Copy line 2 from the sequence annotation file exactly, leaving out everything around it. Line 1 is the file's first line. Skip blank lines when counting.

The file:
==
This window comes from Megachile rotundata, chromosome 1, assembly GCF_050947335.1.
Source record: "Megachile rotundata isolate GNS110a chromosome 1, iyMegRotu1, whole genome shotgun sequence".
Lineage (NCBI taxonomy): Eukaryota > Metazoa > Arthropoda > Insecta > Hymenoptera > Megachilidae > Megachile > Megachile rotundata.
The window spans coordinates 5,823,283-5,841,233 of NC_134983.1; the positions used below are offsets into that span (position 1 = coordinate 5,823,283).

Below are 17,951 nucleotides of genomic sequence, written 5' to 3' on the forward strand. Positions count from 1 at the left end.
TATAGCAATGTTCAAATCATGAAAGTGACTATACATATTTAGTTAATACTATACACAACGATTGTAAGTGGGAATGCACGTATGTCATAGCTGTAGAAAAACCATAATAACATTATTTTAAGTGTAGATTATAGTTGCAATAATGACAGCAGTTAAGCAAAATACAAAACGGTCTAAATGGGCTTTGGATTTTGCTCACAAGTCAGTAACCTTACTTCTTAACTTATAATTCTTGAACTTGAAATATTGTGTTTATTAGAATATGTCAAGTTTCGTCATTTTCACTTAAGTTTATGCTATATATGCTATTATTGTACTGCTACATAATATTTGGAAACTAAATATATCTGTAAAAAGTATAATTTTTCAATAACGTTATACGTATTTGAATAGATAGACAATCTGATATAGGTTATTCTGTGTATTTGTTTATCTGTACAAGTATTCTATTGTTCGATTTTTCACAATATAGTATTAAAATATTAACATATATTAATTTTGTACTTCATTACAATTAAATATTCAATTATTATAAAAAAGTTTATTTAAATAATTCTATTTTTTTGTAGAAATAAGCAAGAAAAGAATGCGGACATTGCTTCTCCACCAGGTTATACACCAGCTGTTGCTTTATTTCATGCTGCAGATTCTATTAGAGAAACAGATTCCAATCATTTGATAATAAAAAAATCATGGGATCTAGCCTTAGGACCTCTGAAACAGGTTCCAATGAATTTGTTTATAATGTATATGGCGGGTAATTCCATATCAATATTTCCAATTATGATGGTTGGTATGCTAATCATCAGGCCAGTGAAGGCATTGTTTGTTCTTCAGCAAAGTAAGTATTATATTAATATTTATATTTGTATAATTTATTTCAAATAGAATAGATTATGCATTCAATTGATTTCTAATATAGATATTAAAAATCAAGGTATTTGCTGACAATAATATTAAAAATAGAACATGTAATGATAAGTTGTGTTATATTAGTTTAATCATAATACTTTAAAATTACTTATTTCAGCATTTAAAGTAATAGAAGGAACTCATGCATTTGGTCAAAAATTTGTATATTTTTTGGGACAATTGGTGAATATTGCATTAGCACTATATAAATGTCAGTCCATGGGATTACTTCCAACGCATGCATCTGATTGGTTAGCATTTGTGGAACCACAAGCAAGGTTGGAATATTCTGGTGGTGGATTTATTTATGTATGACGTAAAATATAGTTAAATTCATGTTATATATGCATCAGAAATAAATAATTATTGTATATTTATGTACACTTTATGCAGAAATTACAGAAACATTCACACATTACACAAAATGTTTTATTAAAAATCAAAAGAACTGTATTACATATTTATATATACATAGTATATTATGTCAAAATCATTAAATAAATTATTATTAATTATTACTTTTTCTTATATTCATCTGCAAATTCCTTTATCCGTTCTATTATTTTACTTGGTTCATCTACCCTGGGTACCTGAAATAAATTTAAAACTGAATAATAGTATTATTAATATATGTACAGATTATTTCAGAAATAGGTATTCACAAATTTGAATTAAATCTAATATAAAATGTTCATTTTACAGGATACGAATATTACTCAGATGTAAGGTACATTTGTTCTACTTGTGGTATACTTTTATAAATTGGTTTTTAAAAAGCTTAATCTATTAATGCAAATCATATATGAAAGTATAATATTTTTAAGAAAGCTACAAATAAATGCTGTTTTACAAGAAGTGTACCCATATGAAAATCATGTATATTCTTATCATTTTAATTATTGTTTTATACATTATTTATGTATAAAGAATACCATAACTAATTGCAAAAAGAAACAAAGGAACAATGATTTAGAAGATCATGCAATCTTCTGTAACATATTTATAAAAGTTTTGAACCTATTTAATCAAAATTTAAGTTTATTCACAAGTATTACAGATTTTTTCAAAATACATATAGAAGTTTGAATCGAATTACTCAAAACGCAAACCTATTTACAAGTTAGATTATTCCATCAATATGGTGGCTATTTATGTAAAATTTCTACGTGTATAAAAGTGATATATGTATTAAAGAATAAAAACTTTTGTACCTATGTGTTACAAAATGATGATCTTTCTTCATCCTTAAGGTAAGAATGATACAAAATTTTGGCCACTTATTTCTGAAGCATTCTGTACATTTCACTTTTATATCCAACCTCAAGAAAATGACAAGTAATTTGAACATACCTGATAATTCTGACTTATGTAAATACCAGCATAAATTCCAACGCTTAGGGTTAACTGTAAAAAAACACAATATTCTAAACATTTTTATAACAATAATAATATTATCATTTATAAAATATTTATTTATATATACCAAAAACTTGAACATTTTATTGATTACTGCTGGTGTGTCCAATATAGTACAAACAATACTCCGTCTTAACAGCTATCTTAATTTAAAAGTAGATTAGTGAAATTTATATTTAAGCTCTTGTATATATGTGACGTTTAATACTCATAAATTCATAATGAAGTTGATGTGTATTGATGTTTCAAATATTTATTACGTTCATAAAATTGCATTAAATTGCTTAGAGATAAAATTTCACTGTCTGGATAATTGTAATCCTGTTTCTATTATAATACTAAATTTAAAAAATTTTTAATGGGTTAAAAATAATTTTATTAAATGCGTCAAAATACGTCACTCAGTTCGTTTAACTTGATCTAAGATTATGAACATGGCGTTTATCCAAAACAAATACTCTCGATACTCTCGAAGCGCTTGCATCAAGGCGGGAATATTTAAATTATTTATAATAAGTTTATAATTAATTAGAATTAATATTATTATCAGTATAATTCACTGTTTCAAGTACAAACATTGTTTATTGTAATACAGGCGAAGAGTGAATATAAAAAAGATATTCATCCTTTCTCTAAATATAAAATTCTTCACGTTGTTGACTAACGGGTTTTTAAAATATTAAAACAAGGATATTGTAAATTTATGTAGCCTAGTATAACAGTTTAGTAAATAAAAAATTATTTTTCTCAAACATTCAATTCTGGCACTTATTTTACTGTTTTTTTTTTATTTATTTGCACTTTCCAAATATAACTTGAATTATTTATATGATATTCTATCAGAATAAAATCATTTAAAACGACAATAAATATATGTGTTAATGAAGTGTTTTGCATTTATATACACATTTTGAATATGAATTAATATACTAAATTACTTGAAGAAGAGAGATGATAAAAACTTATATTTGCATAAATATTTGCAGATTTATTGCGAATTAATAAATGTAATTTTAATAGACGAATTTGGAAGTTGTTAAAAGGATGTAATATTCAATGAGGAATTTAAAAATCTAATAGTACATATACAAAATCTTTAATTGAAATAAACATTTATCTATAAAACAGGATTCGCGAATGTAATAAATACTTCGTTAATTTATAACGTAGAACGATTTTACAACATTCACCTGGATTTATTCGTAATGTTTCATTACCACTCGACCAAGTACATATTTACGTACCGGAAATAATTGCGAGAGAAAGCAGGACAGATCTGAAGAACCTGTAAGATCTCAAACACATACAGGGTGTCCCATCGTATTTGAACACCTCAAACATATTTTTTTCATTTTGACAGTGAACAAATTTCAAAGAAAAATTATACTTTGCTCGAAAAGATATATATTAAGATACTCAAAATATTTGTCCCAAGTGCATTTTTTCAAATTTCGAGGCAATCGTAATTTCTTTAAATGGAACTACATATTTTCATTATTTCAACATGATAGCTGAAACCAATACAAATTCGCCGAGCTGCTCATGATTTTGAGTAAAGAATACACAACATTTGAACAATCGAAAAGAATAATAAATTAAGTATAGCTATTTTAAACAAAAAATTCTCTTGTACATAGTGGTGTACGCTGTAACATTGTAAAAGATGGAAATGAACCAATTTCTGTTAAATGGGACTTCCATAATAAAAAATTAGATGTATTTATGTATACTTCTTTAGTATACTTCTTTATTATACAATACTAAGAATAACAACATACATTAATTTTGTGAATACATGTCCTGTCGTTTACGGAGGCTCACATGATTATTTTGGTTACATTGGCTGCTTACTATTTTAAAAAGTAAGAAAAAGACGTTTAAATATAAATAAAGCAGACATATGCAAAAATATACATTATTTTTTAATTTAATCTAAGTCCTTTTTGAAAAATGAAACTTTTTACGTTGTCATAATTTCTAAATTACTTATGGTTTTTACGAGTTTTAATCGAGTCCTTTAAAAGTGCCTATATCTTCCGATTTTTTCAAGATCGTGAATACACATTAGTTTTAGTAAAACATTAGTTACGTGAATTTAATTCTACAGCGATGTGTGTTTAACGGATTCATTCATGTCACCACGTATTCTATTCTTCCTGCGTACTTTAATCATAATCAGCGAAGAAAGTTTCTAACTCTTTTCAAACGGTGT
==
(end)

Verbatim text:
Source record: "Megachile rotundata isolate GNS110a chromosome 1, iyMegRotu1, whole genome shotgun sequence".